‘What’s more important: trying to sort out a policyholder’s claim or populating an ever-changing spreadsheet?’

Global Leaders Forum Claims Breakfast

Insurers’ rigidity on pricing and service-level agreements is undermining the capacity of loss adjusters to cope with surge events, Crawford has warned.

The worldwide adjuster’s chief executive for Europe, the Middle East, Africa and Asia Pacific, Ian Muress, told the Global Leaders Forum claims directors’ breakfast - sponsored by his company - that the workload from some clients could increase to 1,000 claims a month, from a base rate of 50, during big disasters.

A strict approach by insurers to maintaining contractual service-level agreements (SLA) could restrict loss adjusters’ ability to respond to such events, Muress said. He added that, in Australia, disaster events can be categorised in a way that enable insurers to relax their SLAs.

“They are quite accustomed to dealing with this kind of feast and famine situation,” he said.

Referring to the volume of claims emerging from last winter’s freeze, Crawford senior vice-president for global markets Clive Nicholls said: “The industry was stretched, and we were stretched horribly as a result. Service then suffers across the whole of the industry.”

He added that the net effect was “potential damage” to the insurance industry’s reputation.

Nicholls said another issue for loss adjusters was the demand for information during a claim. Claims directors, chief executives and analysts all want information, which could interfere with claims being sorted out.

“What’s more important: trying to sort out a policyholder’s claim or attempting to populate an ever-changing spreadsheet to give real-time information?”

The adjusting profession’s capacity to cope with disasters was further inhibited by recently introduced government migration rules, added Nicholls. He said that Crawford moved staff from one country to another to manage peaks and troughs of demand (Insurance Times, 20 October, page 8). Unless these rules were relaxed, he said, adjusters such as Crawford would have to focus resources on select clients.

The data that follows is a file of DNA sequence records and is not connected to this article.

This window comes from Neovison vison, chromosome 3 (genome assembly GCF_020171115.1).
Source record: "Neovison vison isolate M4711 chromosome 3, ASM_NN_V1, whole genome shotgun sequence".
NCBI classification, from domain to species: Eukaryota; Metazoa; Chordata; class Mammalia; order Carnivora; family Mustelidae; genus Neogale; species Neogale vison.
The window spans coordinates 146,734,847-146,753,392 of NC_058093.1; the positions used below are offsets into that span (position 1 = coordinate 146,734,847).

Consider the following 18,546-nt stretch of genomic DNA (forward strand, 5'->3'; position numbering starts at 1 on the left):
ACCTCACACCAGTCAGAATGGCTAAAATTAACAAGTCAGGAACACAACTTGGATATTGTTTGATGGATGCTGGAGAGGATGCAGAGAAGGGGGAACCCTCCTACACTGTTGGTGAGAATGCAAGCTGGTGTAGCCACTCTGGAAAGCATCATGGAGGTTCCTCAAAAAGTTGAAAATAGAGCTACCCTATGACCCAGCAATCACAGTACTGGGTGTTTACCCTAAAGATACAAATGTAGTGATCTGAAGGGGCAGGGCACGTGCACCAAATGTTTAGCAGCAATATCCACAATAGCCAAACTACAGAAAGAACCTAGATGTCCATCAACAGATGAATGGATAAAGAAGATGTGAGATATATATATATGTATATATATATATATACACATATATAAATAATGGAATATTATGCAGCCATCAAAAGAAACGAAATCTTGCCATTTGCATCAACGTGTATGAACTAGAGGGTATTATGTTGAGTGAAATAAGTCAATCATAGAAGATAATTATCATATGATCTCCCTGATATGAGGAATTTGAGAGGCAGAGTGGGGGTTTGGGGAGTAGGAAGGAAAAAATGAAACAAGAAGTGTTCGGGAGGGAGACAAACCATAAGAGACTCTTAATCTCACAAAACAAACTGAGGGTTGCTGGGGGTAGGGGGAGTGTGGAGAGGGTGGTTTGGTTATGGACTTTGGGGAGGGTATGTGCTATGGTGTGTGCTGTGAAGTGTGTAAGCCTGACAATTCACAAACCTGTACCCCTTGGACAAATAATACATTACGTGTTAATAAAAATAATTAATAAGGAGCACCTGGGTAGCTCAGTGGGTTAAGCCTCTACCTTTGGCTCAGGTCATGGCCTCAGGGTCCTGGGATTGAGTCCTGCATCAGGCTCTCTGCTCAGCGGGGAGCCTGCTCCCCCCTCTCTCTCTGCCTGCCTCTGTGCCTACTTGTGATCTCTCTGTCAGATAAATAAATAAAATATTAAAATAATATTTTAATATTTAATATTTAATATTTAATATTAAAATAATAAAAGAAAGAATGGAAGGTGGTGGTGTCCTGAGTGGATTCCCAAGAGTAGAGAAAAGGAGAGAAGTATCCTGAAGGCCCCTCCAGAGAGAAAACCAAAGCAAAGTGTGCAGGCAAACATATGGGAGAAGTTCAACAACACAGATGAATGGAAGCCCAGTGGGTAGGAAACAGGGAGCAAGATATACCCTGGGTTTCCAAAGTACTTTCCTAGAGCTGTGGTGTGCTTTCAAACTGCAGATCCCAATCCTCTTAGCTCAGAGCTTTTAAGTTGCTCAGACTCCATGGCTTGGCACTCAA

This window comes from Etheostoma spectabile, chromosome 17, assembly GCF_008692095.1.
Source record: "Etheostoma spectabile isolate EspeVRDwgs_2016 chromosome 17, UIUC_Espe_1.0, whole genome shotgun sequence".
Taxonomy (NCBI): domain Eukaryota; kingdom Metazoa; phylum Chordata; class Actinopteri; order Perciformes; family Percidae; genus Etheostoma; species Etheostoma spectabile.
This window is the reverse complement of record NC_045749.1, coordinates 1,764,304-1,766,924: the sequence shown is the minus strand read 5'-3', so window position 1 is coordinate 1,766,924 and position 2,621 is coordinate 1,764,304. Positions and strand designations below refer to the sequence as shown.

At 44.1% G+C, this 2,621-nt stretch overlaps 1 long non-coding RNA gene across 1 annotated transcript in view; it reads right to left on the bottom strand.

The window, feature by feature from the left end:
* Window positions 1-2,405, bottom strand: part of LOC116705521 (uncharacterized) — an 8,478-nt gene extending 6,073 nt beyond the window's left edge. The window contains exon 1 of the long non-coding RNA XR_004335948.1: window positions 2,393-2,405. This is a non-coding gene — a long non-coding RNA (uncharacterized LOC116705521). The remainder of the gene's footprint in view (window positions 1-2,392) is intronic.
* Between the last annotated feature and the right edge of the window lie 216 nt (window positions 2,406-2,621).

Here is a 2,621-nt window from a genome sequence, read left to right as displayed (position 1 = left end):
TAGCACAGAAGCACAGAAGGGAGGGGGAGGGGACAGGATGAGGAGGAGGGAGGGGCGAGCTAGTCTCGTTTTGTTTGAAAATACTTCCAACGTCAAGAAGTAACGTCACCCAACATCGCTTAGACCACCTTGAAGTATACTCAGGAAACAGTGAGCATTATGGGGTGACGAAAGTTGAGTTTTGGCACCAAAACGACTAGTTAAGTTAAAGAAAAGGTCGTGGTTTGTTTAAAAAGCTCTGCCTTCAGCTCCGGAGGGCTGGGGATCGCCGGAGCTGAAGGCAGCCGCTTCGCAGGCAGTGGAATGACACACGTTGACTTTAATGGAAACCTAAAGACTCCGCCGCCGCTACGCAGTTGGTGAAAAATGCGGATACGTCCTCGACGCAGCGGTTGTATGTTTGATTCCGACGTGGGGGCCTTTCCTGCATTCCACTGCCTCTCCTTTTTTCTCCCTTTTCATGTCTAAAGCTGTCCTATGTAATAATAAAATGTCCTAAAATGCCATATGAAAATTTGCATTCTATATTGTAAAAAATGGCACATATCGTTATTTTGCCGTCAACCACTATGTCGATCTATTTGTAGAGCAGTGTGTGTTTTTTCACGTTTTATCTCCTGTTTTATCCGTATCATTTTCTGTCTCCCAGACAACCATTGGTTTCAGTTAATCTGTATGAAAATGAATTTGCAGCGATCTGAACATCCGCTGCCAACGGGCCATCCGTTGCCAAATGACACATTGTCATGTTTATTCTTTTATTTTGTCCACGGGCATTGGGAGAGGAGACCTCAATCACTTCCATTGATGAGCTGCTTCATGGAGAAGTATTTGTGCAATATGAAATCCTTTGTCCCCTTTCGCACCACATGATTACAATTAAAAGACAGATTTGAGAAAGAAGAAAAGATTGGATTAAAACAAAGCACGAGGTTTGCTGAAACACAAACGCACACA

AXA commercial claims and underwriting director David Williams acknowledged that flaws existed in the current arrangements between adjusters and insurers for dealing with surges.

“There are failings on the loss adjusting and other service provider sides for signing up to these deals,” he said. “But there are also failings on our part, particularly our procurement colleagues, for focusing on the price and not recognising that we get some good value from loss adjusters.

“People need to realise that if we want decent contingency, we are going to have to pay for it.”

Brand protection

Brit head of UK claims Stephen Roberts observed that insurers tended to avoid collaborative responses to surge events for the sake of their brands, even if they wanted to take such an approach.

“I believe we need to find a collectivist approach, but a brand segregation in the way that it’s actually delivered. That may be something we can propose to the quality end of the loss-adjusting market,” he said.

Roberts added that there was a need for clearer definitions of what loss events are and how to respond to them.

He said: “Service - what the client actually demands and the distribution needed to achieve it - is what we should be selling. We have really got so far away from selling a service, despite the fact that we keep coming up to the plate when we’re losing money.”

Insurers should alter their marketing to stop customers constantly searching for the lowest premium, he said.

Quote, unquote

Talking points …

● What scope exists for insurers to collaborate on handling surge events? How protective are insurers about their brands in these situations?
● What will happen if loss adjusters cannot respond to the next surge event?
● What are the consequences of insurers relaxing the terms of their service level agreements to help loss adjusters respond?